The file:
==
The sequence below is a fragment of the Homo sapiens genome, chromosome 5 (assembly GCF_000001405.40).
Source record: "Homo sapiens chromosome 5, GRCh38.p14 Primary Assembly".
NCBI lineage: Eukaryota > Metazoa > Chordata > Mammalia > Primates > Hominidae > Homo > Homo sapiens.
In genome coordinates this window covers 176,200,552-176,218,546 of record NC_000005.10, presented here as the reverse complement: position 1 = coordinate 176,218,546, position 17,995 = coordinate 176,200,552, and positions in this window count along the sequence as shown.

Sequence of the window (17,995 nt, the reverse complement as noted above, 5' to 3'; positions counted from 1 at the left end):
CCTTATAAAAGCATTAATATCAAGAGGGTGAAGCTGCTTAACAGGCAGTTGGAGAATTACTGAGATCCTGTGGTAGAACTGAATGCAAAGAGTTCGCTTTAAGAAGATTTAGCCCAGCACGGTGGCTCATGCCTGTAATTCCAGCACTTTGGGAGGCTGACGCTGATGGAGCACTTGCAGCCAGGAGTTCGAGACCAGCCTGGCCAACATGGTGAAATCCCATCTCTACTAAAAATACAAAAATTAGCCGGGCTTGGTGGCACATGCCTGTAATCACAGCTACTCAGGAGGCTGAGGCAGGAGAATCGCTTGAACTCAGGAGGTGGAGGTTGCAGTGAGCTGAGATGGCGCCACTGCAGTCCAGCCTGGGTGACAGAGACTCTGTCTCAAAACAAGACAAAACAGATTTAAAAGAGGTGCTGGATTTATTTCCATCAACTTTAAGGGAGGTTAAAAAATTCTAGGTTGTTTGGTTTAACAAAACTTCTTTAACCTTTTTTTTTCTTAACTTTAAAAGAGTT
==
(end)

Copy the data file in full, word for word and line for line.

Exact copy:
The sequence below is a fragment of the Homo sapiens genome, chromosome 5 (assembly GCF_000001405.40).
Source record: "Homo sapiens chromosome 5, GRCh38.p14 Primary Assembly".
NCBI lineage: Eukaryota > Metazoa > Chordata > Mammalia > Primates > Hominidae > Homo > Homo sapiens.
In genome coordinates this window covers 176,200,552-176,218,546 of record NC_000005.10, presented here as the reverse complement: position 1 = coordinate 176,218,546, position 17,995 = coordinate 176,200,552, and positions in this window count along the sequence as shown.

Sequence of the window (17,995 nt, the reverse complement as noted above, 5' to 3'; positions counted from 1 at the left end):
CCTTATAAAAGCATTAATATCAAGAGGGTGAAGCTGCTTAACAGGCAGTTGGAGAATTACTGAGATCCTGTGGTAGAACTGAATGCAAAGAGTTCGCTTTAAGAAGATTTAGCCCAGCACGGTGGCTCATGCCTGTAATTCCAGCACTTTGGGAGGCTGACGCTGATGGAGCACTTGCAGCCAGGAGTTCGAGACCAGCCTGGCCAACATGGTGAAATCCCATCTCTACTAAAAATACAAAAATTAGCCGGGCTTGGTGGCACATGCCTGTAATCACAGCTACTCAGGAGGCTGAGGCAGGAGAATCGCTTGAACTCAGGAGGTGGAGGTTGCAGTGAGCTGAGATGGCGCCACTGCAGTCCAGCCTGGGTGACAGAGACTCTGTCTCAAAACAAGACAAAACAGATTTAAAAGAGGTGCTGGATTTATTTCCATCAACTTTAAGGGAGGTTAAAAAATTCTAGGTTGTTTGGTTTAACAAAACTTCTTTAACCTTTTTTTTTCTTAACTTTAAAAGAGTT